Hey I never got one of these:
Apparently, dadchelor parties are a thing. They’re pretty much like bachelor parties, except the person getting rowdy is about to be father, not a groom. A dude who recently attended one of these soirees called it a "farewell from the inner circle." They can also be called daddymoons and man-showers, and according to The Huffington Post, they’re becoming increasingly popular.
Actually that is a trend that I will believe when I see something other than some thinly sourced trend story about it, like for instance when I hear about one actual person doing it.

But here is a bona fide trend that really is sweeping the nation and with which I have actual first-hand experience: The trend of talking about this mock children's book Go the F--k to Sleep, which I certainly agree seems quite funny. People are posting it on Facebook, this Tom Scocca piece in New York Magazine considers its deep meaning and so does this Slate Culture Gabfest and so on.

I am not sure if Go the F--k to Sleep represents anything in particular about our culture's changing attitudes about parenting itself, but I do feel like there is something going on right now where openly complaining about how hard it is to be a parent is some sort of new frontier in anti-PC taboo-breaking.

I think of the comedy of Louis C.K., like this famous -- and actually groundbreaking and completely hilarious -- bit about how his 4-year-old daughter is an asshole:


No less a mainstream comedic voice than Tina Fey recently got in on the action, too, explaining that toddlers are total d-bags.

Really it is not so different from Bill Cosby calling his kids "brain damaged" or whatever, but it seems like a) there is a sharper edge on it in all of these examples and b) we are just seeing more of this sort of thing in general.

I like that the culture is now able to express some of the frustrations of parenting, but I am less sure that something like Go the F--k to Sleep is shattering any actual taboo. Maybe there was once a time -- probably before two-working-parent households were the norm -- when the culture thought only unrealistic happy thoughts about parenting and expressing negative feelings was truly something that just wasn't done. But this is not that time. In fact I wonder if the pendulum hasn't swung a bit far in the other direction, to the point that it's now more socially acceptable to talk about the frustrations and difficulties of parenting and it's somehow lame to talk about its joys.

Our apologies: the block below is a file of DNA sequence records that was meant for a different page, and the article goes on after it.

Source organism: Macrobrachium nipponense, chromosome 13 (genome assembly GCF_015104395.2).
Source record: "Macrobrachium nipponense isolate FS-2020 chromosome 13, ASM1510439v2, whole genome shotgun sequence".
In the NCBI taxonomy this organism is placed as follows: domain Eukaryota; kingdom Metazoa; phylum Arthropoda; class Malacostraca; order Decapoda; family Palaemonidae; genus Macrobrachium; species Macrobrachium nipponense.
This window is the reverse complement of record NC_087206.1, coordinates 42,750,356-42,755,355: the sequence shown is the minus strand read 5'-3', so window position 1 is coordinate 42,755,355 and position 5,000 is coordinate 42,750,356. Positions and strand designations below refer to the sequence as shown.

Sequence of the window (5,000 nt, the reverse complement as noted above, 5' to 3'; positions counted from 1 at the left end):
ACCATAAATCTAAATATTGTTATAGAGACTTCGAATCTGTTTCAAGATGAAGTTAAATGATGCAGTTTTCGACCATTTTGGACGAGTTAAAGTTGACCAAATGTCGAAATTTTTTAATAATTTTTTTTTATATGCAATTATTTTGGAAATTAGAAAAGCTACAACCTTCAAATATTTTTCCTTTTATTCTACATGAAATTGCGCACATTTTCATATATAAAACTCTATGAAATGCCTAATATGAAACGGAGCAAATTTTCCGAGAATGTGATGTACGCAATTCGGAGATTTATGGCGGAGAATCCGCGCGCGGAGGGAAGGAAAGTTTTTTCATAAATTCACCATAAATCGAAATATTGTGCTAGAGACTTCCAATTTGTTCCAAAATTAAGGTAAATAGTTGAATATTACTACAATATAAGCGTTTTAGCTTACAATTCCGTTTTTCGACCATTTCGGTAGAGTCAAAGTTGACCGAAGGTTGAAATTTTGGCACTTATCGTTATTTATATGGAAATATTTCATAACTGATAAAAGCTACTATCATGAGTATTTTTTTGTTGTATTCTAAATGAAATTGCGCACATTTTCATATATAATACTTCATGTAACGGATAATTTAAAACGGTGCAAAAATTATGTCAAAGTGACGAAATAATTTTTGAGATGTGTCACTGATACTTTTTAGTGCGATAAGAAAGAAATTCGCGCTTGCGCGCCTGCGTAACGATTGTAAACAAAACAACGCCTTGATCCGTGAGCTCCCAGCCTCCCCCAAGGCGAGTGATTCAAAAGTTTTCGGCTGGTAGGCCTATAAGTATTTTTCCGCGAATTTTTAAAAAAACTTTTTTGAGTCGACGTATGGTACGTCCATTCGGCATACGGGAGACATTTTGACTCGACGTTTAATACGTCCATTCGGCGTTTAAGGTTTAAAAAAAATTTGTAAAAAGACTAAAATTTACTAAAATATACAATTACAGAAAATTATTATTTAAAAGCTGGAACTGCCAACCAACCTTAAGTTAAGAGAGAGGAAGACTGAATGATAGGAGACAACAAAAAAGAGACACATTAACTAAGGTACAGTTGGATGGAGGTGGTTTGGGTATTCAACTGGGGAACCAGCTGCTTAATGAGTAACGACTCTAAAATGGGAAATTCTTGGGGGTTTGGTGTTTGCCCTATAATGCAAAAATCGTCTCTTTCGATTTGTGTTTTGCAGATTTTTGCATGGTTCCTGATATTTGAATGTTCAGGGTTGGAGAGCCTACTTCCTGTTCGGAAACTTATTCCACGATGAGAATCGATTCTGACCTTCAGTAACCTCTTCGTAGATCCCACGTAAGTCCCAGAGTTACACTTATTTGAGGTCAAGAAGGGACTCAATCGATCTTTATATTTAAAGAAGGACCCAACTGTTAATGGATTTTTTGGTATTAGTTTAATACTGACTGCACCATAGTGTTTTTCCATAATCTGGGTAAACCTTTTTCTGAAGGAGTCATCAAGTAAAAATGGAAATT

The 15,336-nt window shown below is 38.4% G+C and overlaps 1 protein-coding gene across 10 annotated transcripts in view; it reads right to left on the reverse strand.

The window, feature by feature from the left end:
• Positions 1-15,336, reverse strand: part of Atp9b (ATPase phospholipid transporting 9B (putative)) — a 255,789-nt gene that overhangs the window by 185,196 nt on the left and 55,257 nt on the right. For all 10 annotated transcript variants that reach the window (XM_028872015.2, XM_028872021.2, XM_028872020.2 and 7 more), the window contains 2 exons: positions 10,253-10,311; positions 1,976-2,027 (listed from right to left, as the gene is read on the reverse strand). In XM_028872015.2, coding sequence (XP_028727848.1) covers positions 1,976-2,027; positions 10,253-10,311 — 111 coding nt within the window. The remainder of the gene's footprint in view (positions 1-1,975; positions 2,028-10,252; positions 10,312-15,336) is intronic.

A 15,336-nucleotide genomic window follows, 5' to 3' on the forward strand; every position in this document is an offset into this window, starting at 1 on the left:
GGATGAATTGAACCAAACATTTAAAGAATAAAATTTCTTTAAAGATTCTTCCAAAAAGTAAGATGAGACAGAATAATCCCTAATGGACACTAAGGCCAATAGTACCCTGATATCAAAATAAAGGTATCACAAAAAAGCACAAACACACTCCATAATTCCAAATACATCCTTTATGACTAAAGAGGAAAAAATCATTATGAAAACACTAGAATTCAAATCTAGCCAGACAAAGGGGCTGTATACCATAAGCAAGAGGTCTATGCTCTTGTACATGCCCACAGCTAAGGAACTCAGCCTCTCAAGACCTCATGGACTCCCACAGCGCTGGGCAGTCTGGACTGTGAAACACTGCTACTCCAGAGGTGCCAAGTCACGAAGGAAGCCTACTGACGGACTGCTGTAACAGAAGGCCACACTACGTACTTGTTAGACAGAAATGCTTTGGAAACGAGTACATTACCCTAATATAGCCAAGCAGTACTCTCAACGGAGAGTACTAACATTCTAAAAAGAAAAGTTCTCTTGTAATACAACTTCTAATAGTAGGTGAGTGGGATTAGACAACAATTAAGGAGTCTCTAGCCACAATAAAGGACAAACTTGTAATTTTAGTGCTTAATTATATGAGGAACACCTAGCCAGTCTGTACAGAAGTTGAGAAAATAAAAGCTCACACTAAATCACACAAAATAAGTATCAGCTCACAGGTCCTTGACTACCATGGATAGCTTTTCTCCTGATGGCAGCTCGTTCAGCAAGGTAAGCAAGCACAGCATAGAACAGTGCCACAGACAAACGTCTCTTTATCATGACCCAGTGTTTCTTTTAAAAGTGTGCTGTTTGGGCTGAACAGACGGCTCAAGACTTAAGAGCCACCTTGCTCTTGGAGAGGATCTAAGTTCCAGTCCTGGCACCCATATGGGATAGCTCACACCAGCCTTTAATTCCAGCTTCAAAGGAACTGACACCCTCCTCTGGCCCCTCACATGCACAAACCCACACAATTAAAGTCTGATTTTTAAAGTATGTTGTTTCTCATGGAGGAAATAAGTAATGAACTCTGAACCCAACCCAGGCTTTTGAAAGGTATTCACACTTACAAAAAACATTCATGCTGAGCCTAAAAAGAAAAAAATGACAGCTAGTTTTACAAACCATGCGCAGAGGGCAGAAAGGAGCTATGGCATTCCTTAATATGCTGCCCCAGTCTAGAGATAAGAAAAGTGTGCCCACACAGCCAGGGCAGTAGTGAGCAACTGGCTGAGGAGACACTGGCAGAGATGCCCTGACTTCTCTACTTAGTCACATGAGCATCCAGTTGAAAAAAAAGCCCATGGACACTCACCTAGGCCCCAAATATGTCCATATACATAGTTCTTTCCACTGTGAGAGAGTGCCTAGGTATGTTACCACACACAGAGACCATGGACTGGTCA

Thursday, May 26, 2011

Robert Mentzer (not me) getting married

An update to my essay about Robert Mentzers Around the World. I sent a link to the Robert Mentzer from Lebanon, Penn., and he wrote back in a Facebook message after he read the essay:
THANK YOU FOR SHARING THIS WITH ME. AS OF TODAY I HAVE A FEW UPDATES. I GOT THE JOB I WAS GOING FOR, ME AND MY SONS MOTHER ARE BACK TOGETHER AND ARE ENGAGED. I HAVE BEEN VERY KEEN ON KEEPING BUSY TO STAY OUT OF TROUBLE, AND HAVE BEEN SUCCESSFUL THUS FAR, I THANK YOU FOR INTERVIEWING ME AS IT HAD AN EFFECT THAT WILL LAST A LIFETIME.
He is flattering me, I believe. Really nice guy. Enjoy married life, Robert Mentzer!

Sunday, May 22, 2011

2666 by Roberto Bolaño

2666 2666 by Roberto BolaƱo

My rating: 5 of 5 stars


Pretty massive and magnificent. Better than Savage Detectives? Not to me, although to be fair maybe it is sort of ridiculous to talk like that. 2666 is a weird, multifaceted universe unto itself. It has its own rules and its own gravity, and the sentences! Oh, man. What a work. It is weird and disjointed and sometimes drawn-out and repetitive but boy does it move, hopping from scholars' love triangle to police procedural and on and on, and every single character is fully human even if only sketched in a phrase or two. Very immersive experience, you just have to give yourself up to it and let the sentences flow around you.